The emergency contraceptives Ella and Plan B do not interfere with implantation, but rather with ovulation, says Davis. The copper IUD can be used for conventional or emergency contraception, but “it’s spermicidal. So the sperm don’t make it past the uterus.” There is, as PRH noted in its brief, some evidence that the copper IUD may alter the endometrial lining, thus preventing implantation. But, Davis says, fertilized eggs rarely implant, for unknown reasons, so to attribute a failure to implant to the remote possibility that it was caused by the IUD misses the point.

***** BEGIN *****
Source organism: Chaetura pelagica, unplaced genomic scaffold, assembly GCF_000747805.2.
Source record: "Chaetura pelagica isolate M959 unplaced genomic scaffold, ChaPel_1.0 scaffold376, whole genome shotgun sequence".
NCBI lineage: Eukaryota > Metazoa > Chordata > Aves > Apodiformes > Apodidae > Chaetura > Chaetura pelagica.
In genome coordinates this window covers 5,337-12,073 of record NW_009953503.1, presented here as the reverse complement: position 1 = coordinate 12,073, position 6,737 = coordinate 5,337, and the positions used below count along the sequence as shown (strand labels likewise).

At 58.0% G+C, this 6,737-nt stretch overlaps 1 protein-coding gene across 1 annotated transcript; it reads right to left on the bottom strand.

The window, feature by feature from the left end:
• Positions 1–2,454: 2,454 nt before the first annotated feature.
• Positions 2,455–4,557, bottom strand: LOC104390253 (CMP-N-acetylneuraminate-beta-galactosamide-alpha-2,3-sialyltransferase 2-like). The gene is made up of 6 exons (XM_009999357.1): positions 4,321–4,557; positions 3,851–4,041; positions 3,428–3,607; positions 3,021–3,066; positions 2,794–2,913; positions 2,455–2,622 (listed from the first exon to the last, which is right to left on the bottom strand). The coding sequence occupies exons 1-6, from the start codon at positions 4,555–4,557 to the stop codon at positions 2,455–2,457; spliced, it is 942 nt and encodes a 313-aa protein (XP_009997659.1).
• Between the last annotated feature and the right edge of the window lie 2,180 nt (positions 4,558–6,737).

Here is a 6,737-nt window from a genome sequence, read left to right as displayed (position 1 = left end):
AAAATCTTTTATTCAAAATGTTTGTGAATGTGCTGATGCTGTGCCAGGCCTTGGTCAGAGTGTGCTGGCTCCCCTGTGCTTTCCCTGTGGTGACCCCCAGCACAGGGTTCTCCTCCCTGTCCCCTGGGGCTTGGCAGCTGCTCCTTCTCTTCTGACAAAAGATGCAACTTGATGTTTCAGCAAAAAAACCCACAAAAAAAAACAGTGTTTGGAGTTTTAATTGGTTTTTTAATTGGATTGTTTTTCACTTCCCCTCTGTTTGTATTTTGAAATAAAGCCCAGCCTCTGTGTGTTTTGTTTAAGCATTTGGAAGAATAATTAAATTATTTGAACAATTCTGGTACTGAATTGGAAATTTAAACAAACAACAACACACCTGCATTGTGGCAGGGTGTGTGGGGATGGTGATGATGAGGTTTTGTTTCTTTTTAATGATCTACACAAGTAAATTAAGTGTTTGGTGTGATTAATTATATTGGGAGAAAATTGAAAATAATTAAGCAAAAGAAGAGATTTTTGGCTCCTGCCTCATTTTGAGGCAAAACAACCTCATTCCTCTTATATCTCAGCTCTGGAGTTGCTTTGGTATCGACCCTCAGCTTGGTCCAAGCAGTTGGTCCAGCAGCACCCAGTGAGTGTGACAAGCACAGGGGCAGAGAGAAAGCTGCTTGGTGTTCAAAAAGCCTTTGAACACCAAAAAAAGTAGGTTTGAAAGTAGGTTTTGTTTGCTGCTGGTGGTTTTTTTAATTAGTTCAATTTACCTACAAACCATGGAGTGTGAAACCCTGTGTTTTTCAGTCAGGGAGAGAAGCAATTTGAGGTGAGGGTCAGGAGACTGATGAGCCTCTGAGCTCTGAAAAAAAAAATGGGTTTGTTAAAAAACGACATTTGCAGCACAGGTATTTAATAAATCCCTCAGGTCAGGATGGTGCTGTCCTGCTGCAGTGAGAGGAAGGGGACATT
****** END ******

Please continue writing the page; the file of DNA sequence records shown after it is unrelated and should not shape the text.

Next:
“They’ve got people hypnotized into thinking that fertilization is pregnancy,” says Davis. “You can believe whatever you want, you can have your own beliefs about what these things mean to you,” but “these are not abortifacients.”
Dr. Davis’s claim that Ella “do[es] not interfere with implantation, but rather with ovulation,” is contradicted by the AAPLOG submission to FDA quoted above. Citing published research and the European Medicines Agency, AAPLOG notes that the drug “interferes with the hormone action of progesterone to prepare the endometrium for implantation and to support the early pregnancy” (my emphasis).